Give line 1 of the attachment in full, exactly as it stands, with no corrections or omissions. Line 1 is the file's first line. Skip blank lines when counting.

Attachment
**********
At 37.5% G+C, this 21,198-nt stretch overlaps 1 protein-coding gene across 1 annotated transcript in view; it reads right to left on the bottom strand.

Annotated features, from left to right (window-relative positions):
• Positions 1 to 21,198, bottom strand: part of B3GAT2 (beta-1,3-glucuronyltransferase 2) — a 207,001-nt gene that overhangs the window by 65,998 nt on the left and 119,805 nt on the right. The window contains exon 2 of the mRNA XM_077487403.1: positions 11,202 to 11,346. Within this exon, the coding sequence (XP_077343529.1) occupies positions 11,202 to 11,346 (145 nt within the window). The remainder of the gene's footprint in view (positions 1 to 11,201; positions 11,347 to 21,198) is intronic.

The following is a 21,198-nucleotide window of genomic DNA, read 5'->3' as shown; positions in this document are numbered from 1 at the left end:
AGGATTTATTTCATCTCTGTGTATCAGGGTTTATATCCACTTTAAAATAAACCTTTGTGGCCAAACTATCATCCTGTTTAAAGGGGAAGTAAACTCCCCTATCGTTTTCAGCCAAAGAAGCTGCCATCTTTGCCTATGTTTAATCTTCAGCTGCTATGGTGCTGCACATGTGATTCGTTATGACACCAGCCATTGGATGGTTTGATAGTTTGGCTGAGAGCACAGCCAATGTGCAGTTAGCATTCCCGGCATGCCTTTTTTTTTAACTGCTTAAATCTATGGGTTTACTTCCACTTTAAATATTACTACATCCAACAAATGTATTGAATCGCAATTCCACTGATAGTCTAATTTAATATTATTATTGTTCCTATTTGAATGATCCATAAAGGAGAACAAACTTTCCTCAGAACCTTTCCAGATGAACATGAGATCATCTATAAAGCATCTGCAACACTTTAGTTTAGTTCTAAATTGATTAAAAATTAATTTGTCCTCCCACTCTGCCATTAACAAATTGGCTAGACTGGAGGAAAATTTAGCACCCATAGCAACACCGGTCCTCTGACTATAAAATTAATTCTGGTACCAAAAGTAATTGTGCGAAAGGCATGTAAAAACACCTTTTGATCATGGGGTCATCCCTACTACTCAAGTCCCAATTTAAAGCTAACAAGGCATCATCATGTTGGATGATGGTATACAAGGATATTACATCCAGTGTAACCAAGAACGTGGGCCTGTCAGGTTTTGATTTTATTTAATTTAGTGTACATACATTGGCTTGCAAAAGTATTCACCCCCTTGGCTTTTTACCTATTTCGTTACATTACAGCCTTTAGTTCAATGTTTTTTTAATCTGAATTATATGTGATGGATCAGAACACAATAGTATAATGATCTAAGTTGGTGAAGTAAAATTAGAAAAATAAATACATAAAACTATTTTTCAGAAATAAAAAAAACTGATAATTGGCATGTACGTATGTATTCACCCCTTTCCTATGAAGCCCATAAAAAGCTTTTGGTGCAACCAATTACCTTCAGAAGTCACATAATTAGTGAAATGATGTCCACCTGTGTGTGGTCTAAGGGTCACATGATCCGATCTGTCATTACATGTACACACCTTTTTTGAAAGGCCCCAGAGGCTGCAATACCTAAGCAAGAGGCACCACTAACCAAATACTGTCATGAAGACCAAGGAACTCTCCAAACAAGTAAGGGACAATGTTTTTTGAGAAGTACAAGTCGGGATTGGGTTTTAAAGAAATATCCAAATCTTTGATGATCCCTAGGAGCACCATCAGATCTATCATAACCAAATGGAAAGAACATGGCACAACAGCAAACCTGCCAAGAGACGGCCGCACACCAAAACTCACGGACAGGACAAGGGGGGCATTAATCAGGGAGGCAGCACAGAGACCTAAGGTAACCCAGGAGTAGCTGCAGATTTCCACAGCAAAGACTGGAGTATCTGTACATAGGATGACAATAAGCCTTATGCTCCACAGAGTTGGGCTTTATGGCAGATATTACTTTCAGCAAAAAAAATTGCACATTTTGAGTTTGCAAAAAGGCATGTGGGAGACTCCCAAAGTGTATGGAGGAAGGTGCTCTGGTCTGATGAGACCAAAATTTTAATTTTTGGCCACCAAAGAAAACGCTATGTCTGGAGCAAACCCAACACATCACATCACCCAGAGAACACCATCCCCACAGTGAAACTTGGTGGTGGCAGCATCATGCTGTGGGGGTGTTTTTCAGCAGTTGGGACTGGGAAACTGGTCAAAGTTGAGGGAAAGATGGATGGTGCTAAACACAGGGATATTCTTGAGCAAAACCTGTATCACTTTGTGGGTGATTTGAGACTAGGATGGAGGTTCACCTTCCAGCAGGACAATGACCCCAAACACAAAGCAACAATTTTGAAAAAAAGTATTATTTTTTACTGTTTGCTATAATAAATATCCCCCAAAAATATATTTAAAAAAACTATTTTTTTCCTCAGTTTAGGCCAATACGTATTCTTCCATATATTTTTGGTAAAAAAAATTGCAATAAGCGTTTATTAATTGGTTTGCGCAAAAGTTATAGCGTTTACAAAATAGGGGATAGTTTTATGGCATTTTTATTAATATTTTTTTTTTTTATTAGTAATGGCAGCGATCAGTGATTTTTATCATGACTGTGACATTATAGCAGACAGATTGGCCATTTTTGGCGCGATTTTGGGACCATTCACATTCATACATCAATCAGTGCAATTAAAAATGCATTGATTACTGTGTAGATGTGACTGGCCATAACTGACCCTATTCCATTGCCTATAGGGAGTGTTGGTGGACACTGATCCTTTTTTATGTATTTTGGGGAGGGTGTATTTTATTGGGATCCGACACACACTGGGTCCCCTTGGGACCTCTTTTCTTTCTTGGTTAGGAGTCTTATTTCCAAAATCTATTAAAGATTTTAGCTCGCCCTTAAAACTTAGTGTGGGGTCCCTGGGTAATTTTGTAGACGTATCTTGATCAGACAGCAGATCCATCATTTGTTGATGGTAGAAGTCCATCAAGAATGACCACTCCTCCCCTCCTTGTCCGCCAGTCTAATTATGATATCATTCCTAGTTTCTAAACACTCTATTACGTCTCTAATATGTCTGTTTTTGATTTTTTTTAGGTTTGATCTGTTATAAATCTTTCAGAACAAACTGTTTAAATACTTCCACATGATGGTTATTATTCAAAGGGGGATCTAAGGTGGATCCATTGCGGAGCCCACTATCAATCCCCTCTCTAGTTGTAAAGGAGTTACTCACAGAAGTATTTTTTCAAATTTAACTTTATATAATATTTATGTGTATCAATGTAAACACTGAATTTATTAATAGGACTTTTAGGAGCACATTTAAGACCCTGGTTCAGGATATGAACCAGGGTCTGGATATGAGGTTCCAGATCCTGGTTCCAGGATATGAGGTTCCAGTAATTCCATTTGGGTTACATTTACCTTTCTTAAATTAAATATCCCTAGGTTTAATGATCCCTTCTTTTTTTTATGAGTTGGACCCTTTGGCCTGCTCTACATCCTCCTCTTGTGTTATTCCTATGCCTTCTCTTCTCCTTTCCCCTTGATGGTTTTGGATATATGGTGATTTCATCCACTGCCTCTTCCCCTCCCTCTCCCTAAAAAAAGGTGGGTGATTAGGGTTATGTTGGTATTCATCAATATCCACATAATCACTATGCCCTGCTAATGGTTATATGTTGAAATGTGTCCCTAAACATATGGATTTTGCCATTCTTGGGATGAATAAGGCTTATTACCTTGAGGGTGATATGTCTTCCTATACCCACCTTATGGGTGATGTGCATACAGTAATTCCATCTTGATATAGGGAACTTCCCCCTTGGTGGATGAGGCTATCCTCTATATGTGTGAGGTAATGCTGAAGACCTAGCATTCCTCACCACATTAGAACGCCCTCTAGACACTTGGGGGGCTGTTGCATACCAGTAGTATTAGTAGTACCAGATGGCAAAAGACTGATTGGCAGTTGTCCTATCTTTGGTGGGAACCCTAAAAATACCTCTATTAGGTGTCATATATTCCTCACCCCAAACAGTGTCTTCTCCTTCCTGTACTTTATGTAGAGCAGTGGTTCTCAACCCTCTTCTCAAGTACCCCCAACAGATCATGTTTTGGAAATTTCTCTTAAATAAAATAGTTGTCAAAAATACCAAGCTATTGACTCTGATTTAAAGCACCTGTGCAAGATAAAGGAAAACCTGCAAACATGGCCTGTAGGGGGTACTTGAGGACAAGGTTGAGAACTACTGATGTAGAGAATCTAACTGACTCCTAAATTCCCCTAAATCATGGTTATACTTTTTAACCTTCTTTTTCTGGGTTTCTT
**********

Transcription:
At 37.5% G+C, this 21,198-nt stretch overlaps 1 protein-coding gene across 1 annotated transcript in view; it reads right to left on the bottom strand.